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were Pattie Boyd and George Harrison and that she eventually did leave him for one Eric Clapton, who then actually married her only as an extremely cheap and nasty publicity stunt (you can get the details in her autobiography, which I reviewed here), gives the story an epic sheen, of course. But any gossipy glamour has long worn away and what’s left is a man who sounds like he won’t get out of this moment. Just about everybody has acknowledged that “Layla” sounds like that, just as absolutely everybody knows “Layla” is specifically about Pattie Boyd.

What’s weird is how obvious it is that the whole album sounds like that and the whole album is about her–including the covers–and how little that is acknowledged. I mean, to read Wikipedia these days (and think what you want, but it does an excellent job of reflecting the common wisdom), you’d think Boyd was only tangential to “Layla” itself, forget “Bell Bottom Blues” or “Anyday,” or pretty much everything else. And forget that Eric Clapton never sounded like this, before or since, for more than a minute or two.

What’s doubly weird is that I could imagine pushing the date back another couple of years and making Layla and Other Assorted Love Songs the foundation of my Modern Disintegration Blues concept. Even knowing that Eric Clapton was basically a jerk and his mad love was as much an ego-driven whine as a desolate blast of passion doesn’t take the edge off. It’s always possible the world’s disintegration can emerge from one man’s version of it within himself.

Which kind of makes this woman even more valuable…

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I’m not sure where she would place in a carefully considered “sanest person of the sixties” list, but I bet it wouldn’t be outside the top three.

She was just as sane in 1972 and ’73, when the tracks that now make up the Rhino Handmade version of Jackie were recorded. It didn’t do much business in its time (the second set of tracks was supposed to comprise a new album which Atlantic promptly shelved) and it hasn’t done much since. Nor did it yield one of DeShannon’s periodic hits-for-others.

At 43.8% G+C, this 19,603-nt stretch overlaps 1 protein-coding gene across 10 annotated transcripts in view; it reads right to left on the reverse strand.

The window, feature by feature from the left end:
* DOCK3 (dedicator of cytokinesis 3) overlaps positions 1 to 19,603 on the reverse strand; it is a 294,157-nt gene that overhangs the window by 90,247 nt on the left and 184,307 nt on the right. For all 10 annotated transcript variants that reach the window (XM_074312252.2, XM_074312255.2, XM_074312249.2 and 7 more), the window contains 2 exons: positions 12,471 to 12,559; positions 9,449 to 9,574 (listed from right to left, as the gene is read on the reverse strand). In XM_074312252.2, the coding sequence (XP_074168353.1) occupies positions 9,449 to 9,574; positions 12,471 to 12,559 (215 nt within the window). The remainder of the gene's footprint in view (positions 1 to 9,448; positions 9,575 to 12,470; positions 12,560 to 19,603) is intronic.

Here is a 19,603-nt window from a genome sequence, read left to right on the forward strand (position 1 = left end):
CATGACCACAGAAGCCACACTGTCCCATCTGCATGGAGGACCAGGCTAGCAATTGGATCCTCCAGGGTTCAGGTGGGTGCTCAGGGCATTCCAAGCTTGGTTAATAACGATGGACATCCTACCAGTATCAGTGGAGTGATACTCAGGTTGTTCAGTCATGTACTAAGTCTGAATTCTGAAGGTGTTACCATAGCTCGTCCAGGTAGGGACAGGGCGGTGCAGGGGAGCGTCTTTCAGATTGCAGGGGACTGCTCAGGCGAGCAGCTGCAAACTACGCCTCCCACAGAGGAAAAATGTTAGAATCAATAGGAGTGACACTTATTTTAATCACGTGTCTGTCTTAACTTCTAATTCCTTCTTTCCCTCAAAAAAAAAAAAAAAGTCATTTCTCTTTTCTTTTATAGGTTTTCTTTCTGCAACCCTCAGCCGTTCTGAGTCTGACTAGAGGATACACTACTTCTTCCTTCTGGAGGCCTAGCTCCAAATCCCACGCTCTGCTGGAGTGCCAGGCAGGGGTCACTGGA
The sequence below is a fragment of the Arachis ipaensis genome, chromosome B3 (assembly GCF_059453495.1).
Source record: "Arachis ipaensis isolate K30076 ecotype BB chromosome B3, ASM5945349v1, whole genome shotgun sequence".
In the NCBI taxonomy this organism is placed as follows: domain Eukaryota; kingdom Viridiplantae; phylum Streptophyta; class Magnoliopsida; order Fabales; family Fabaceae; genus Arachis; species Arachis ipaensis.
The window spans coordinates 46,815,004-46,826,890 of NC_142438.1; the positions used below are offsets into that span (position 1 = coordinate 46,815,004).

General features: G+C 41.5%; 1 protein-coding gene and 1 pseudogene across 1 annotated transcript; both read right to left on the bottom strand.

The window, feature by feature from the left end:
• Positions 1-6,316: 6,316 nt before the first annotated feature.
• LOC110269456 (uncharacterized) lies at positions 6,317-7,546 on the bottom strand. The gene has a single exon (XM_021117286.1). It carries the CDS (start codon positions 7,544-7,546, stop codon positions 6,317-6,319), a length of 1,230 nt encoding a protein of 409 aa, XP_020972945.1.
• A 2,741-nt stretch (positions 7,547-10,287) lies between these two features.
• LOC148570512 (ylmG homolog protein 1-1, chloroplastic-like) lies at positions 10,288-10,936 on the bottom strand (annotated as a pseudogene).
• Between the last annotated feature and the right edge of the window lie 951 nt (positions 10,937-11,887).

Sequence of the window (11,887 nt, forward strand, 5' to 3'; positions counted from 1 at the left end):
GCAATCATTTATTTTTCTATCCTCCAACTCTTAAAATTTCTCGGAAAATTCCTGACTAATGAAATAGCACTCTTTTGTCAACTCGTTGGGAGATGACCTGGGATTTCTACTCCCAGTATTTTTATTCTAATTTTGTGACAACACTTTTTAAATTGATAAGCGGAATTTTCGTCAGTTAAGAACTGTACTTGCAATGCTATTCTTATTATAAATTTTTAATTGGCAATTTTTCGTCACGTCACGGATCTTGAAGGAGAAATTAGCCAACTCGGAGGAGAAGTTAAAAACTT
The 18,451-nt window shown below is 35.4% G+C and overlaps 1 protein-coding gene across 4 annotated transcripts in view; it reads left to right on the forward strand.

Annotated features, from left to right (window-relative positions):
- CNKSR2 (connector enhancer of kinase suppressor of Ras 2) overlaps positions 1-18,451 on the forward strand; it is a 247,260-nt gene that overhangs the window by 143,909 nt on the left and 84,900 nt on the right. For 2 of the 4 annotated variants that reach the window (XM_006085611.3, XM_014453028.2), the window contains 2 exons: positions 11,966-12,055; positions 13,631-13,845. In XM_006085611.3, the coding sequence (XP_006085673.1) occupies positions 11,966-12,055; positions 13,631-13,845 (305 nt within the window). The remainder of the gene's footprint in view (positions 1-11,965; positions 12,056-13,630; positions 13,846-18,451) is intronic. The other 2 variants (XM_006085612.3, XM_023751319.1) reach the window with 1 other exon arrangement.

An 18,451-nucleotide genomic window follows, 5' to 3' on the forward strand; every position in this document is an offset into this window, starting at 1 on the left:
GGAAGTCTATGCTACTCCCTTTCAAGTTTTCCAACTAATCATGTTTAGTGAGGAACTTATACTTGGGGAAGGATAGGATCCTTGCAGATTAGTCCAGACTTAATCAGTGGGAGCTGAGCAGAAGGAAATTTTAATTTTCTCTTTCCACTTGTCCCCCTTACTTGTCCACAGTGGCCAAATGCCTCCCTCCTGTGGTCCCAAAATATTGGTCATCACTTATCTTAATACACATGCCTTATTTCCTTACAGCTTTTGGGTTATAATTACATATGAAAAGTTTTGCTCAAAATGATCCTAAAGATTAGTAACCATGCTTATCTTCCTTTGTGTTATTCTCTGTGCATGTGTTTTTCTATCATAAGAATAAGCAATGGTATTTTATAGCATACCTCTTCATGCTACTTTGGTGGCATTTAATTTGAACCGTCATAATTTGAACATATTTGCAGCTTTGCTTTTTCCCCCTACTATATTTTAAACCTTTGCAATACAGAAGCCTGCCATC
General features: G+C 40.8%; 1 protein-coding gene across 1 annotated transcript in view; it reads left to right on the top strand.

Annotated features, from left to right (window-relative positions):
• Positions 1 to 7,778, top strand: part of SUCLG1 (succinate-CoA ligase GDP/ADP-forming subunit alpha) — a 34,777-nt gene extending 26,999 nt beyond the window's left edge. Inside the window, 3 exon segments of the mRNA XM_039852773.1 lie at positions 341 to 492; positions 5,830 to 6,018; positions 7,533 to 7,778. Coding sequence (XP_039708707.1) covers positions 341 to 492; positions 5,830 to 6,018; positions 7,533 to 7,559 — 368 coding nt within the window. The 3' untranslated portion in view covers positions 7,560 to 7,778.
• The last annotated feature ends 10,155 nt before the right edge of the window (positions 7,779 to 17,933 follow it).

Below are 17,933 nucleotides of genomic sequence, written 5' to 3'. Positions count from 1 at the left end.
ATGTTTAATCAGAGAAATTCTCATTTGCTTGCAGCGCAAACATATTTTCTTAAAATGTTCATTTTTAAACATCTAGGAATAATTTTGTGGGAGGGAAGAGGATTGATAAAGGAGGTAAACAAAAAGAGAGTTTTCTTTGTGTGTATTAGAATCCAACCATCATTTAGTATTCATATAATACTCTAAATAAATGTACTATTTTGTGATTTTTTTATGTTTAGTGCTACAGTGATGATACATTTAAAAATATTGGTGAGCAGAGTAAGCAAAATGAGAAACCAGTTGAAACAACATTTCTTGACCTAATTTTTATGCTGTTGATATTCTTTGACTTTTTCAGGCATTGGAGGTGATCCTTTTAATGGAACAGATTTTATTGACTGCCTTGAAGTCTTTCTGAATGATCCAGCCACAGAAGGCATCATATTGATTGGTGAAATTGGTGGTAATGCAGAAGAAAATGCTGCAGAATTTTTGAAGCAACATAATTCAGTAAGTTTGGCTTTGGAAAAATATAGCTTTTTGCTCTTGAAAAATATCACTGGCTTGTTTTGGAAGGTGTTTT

And its not really disintegrative. More like a restorative. The kind of album you listen to after Layla or There’s a Riot Goin’ On or Echo or Undun or Mountain Soul II.

That’s weird, too. Because it aches from every groove or chip or beam or whatever mechanism now applies. And yeah, it’s probably the best album she ever made, but it’s of a piece, too, with her entire luminous career.

She didn’t need to blackmail her best friend’s husband to reach her version of transcendence. She just needed to be.

You can guess which artist is in the Rock and Roll Hall of Fame three times and which is still waiting.

Then you can join me in wondering where the Modern Disintegration Blues really begins.

Happy Thanksgiving!

WHAT IMPRESSED ME THIS WEEK (The Beatles at High Tide and Linda Ronstadt in Germany)

You know me, I like starting new categories. I don’t know if something will impress me every week, but I hate to keep letting things go by when they do just because they don’t fit anywhere else!

So, this week:

The Beatles: Rubber Soul (1965) and Revolver (1966)…yes, them again!

I thought reading Pattie Boyd’s autobiography last month would put me in a Beatles’ mood and it sort of did, but I didn’t really dig below the surface until this week.

Granted, when it comes the Beatles, I’ve never found much beneath the surface to begin with. I just have to keep granting that it’s an awfully compelling surface.

And, listening to the crystal clear, remastered, original-English-running-order versions that are now pretty much what’s available (with Revolver somewhat the better for it and Rubber Soul significantly for the worse–Ringo’s vocal on “What Goes On” is so doltish it makes his work on “Yellow Submarine” sound like Otis Redding)–I was knocked out by a lot of the guitar work on these two albums. So much so that I was all prepared to give Boyd’s gloomy-visaged hubby (that’s George Harrison for those of you have may have inexplicably found more interesting things to do with your time than keep up with my monthly book reports or Beatle marriages!) a big shout-out, until I started checking the usual references and found out that most of the stuff I was really impressed with (particularly the lead guitar parts on “Drive My Car” and “Taxman,” the two tone-setting album openers) was played by Paul McCartney.